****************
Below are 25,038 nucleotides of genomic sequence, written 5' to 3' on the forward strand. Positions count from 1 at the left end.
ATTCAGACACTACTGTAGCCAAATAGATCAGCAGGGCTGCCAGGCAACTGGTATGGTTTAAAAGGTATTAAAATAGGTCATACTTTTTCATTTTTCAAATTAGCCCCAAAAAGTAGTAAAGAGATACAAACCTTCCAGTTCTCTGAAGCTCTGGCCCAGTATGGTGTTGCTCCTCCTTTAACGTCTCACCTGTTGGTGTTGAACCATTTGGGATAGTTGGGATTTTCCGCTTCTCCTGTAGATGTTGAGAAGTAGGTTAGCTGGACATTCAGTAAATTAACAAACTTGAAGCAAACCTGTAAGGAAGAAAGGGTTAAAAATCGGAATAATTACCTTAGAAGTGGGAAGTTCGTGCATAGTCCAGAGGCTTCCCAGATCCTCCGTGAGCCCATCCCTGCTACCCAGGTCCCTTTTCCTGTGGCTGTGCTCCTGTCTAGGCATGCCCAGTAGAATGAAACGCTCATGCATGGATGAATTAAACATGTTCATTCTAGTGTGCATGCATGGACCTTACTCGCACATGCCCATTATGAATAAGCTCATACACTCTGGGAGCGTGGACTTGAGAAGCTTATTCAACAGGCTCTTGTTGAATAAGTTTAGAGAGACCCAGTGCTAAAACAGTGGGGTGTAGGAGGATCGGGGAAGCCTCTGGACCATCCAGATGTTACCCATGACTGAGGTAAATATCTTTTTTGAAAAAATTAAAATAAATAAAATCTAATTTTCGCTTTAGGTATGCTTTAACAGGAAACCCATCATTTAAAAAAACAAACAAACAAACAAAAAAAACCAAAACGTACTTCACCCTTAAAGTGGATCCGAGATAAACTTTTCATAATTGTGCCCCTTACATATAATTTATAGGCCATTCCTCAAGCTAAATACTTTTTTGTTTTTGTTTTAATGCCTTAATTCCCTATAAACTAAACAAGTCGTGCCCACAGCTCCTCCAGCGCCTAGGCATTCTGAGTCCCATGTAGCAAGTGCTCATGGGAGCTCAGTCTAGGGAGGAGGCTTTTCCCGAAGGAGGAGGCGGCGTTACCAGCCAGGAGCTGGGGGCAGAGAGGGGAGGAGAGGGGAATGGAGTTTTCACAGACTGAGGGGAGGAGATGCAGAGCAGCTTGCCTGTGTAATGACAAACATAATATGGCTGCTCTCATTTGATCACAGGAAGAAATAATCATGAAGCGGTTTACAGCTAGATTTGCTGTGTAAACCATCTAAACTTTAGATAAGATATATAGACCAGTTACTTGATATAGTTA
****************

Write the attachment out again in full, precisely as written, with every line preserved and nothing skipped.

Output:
Below are 25,038 nucleotides of genomic sequence, written 5' to 3' on the forward strand. Positions count from 1 at the left end.
ATTCAGACACTACTGTAGCCAAATAGATCAGCAGGGCTGCCAGGCAACTGGTATGGTTTAAAAGGTATTAAAATAGGTCATACTTTTTCATTTTTCAAATTAGCCCCAAAAAGTAGTAAAGAGATACAAACCTTCCAGTTCTCTGAAGCTCTGGCCCAGTATGGTGTTGCTCCTCCTTTAACGTCTCACCTGTTGGTGTTGAACCATTTGGGATAGTTGGGATTTTCCGCTTCTCCTGTAGATGTTGAGAAGTAGGTTAGCTGGACATTCAGTAAATTAACAAACTTGAAGCAAACCTGTAAGGAAGAAAGGGTTAAAAATCGGAATAATTACCTTAGAAGTGGGAAGTTCGTGCATAGTCCAGAGGCTTCCCAGATCCTCCGTGAGCCCATCCCTGCTACCCAGGTCCCTTTTCCTGTGGCTGTGCTCCTGTCTAGGCATGCCCAGTAGAATGAAACGCTCATGCATGGATGAATTAAACATGTTCATTCTAGTGTGCATGCATGGACCTTACTCGCACATGCCCATTATGAATAAGCTCATACACTCTGGGAGCGTGGACTTGAGAAGCTTATTCAACAGGCTCTTGTTGAATAAGTTTAGAGAGACCCAGTGCTAAAACAGTGGGGTGTAGGAGGATCGGGGAAGCCTCTGGACCATCCAGATGTTACCCATGACTGAGGTAAATATCTTTTTTGAAAAAATTAAAATAAATAAAATCTAATTTTCGCTTTAGGTATGCTTTAACAGGAAACCCATCATTTAAAAAAACAAACAAACAAACAAAAAAAACCAAAACGTACTTCACCCTTAAAGTGGATCCGAGATAAACTTTTCATAATTGTGCCCCTTACATATAATTTATAGGCCATTCCTCAAGCTAAATACTTTTTTGTTTTTGTTTTAATGCCTTAATTCCCTATAAACTAAACAAGTCGTGCCCACAGCTCCTCCAGCGCCTAGGCATTCTGAGTCCCATGTAGCAAGTGCTCATGGGAGCTCAGTCTAGGGAGGAGGCTTTTCCCGAAGGAGGAGGCGGCGTTACCAGCCAGGAGCTGGGGGCAGAGAGGGGAGGAGAGGGGAATGGAGTTTTCACAGACTGAGGGGAGGAGATGCAGAGCAGCTTGCCTGTGTAATGACAAACATAATATGGCTGCTCTCATTTGATCACAGGAAGAAATAATCATGAAGCGGTTTACAGCTAGATTTGCTGTGTAAACCATCTAAACTTTAGATAAGATATATAGACCAGTTACTTGATATAGTTA